The January 2016 issue of Ethics and Information Technology has an article by Christopher Bartel that examines the issue of free will in video games. Bartel basically argues that even if the constraints of a videogame limit your free will in certain ways, you can still be held morally responsible for your actions in the game, if you still wanted to do them. In other words, even if the game forces you to commit a certain action, that in itself does not excuse you, morally, at least in cases where you want to do the action anyway.
It’s an interesting distinction, and one that has me wondering where it does or does not apply. Consider the very controversial scene in Call of Duty: Modern Warfare 2. In this scene, which can be skipped at no penalty to the player, you join Russian nationalists who are committing an act of terrorism at an international airport. It’s a gruesome scene, as the terrorists murder innocent people, and you must pretend to go along with this in order to pass the mission. Technically, you do not have to kill any of the civilians, but you also cannot stop the attack (without failing the mission).
Bartel discusses this scene in his paper, as an example of a no-win situation, morally speaking. Many players are uncomfortable with the mission because there is no way to make a morally good choice. However, since the game’s own parameters are what prevent the player from acting morally, one could argue that the player is not really responsible. If you simply stand there and do nothing, you will pass the mission without killing any innocents. This may make you uncomfortable, psychologically, but that was the point of the mission, according to the designers (see the link above). By not engaging in the brutal behavior, you’ve taken the best option you can in the context of the game (well, the best option might be to skip this level!).
But suppose you go along with the terrorists and murder the bystanders. They aren’t real people; they are video game representations. Still, if you feel a certain joy in partaking in a murder simulator, could you be said to be engaging in immoral behavior?
Following Harry Frankfurt’s view that there is a difference between being determined to act and being willing to act, Bartel suggests that the latter may be the important part, morally speaking. In other words, there may be situations where the outcome is pre-determined. There is nothing we can do to stop it. In the deterministic sense, we are not really responsible for such events. They happen regardless of what we actually do. But such acts could happen either with our will or against our will. As an obvious example, we will all die some day. This is determined. There are even cases where we know death is coming and cannot change it. However, how we react to this inevitability does say something about us. If someone we know is dying, and we are unhappy about it, this is different, at least psychologically, from being happy about it. The results are the same either way, but how we view it does say something about our character.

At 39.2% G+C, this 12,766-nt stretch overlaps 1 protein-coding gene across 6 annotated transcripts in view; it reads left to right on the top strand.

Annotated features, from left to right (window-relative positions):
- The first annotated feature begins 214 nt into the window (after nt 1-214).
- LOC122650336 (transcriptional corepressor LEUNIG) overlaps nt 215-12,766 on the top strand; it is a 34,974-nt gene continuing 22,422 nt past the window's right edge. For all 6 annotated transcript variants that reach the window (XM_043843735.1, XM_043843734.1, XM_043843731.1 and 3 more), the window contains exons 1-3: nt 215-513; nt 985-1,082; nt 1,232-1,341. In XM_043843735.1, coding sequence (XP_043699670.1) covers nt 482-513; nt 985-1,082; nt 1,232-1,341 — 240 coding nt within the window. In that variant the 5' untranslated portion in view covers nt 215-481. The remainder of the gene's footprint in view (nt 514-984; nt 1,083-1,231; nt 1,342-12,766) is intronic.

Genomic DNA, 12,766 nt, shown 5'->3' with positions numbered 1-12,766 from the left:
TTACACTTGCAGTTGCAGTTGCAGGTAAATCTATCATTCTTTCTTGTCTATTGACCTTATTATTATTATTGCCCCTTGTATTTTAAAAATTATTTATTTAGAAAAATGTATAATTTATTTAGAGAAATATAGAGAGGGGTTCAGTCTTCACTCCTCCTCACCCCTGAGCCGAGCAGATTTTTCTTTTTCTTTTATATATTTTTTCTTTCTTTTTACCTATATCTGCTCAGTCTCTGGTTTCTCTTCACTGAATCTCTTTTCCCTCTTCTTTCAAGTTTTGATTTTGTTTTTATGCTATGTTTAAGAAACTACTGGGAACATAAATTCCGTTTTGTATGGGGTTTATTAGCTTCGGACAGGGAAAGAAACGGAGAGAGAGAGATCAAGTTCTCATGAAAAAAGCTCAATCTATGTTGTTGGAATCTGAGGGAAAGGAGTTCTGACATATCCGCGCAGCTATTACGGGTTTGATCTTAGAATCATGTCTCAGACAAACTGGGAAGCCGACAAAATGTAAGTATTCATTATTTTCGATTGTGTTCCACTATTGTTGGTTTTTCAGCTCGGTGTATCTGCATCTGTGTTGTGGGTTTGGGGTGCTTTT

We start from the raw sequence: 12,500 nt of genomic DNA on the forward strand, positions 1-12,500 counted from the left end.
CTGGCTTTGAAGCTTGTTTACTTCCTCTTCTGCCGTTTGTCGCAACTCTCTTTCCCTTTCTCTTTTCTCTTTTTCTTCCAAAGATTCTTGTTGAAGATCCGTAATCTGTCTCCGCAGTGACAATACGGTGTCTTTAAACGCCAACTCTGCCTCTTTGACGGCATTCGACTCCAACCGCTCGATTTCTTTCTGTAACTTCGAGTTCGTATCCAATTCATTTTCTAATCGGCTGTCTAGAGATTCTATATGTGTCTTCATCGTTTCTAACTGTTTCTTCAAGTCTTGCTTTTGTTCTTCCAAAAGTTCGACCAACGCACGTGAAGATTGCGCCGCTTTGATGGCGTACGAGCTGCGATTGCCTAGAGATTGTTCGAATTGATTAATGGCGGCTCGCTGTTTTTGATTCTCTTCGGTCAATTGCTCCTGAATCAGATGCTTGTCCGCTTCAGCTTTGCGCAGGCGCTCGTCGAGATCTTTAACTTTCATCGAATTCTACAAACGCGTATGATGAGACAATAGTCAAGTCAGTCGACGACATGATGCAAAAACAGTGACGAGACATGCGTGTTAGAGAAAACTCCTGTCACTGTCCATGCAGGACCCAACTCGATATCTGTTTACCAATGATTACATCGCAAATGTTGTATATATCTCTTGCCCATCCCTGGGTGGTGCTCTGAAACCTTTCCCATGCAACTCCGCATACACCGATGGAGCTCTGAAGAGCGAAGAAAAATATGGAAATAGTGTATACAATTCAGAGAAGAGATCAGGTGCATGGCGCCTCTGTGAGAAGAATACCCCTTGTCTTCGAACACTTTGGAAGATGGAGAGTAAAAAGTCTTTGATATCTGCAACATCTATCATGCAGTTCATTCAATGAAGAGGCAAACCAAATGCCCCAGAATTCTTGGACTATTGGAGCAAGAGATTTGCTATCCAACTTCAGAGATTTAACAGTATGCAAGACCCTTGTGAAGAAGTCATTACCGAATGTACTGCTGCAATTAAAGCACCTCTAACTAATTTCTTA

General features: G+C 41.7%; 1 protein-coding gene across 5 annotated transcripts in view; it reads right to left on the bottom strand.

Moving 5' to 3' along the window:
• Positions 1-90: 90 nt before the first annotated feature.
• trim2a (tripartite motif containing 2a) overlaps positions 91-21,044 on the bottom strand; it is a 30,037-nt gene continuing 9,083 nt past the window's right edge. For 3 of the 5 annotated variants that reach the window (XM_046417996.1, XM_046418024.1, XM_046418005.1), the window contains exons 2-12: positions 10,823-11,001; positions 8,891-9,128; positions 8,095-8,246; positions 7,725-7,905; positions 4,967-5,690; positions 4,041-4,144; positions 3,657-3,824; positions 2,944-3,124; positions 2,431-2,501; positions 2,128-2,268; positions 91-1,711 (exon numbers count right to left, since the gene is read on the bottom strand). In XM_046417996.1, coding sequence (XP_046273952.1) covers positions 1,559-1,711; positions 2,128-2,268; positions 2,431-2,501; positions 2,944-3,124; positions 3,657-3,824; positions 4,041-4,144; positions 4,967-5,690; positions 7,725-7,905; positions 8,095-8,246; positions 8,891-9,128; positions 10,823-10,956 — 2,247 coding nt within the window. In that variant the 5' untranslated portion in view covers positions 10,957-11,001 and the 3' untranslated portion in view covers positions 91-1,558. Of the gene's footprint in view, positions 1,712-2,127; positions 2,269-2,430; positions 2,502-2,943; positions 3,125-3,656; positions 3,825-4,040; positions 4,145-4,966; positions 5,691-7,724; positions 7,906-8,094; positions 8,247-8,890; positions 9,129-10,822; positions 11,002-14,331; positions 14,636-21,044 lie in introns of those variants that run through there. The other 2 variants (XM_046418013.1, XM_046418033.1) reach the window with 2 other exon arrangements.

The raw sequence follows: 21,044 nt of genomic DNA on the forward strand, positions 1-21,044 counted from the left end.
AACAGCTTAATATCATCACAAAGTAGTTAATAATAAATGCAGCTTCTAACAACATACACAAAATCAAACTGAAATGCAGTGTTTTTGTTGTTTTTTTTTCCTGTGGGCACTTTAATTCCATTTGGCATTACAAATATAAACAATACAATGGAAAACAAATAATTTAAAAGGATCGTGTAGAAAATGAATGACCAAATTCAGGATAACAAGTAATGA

What it says exactly is a complex question, and depends greatly on the context. We might be happy that a loved one dies because we are glad that they are no longer suffering, or we might be happy because they were mean to us, or because they left us money. The first reason seems virtuous to some degree, while the other two are less so, and may even verge into vices if taken far enough.
Let’s take this back to video games now. In the Modern Warfare 2 example, you cannot stop the attack. But suppose you aid the terrorists and start shooting at the civilians. What does this say about you? Well, it depends on why you are doing it. Perhaps it’s just a game to you, and you think this is just how the game works. In other words, you’ve divorced yourself from seeing it as anything more than an active movie of sorts. You aren’t taking joy in murder as such, but rather in playing the game well. Maybe you are roleplaying. Your character is a spy, trying to infiltrate this group. Maybe you are trying to think of the greater good here, in some utilitarian way. I’m not a big fan of utilitarianism, but at least this would have some sort of morality behind the motive…I guess.
But suppose you just think it’s fun to murder people. Then your actions reflect something about your character here. And it’s not good (do I have to say that???).
The issue of whether video games cause violence or create bad habits is very complicated, much more than most people realize. Studies done on this are often flawed, and there really aren’t enough of them to make conclusions in either direction. But I think how people act in simulations can say something about who they are in real life. The problem is determining what it says exactly. I have no way of knowing why you are killing civilians in games like Modern Warfare 2, or GTAV. Even if you tell me, I can’t really get into the psychology of why you are doing something.
Still, I do think that there are ways that people can play video games that do expose them as being unvirtuous to some degree or another. The fact that some video gamers might be bad people won’t surprise anyone who has actually played any games online, especially if you have voice chat on. But Bartel’s article is more about the psychology behind our actions, as it manifests in relatively deterministic worlds. It’s an interesting question and one that will definitely have me rethinking my actions and motives as I play games in the future.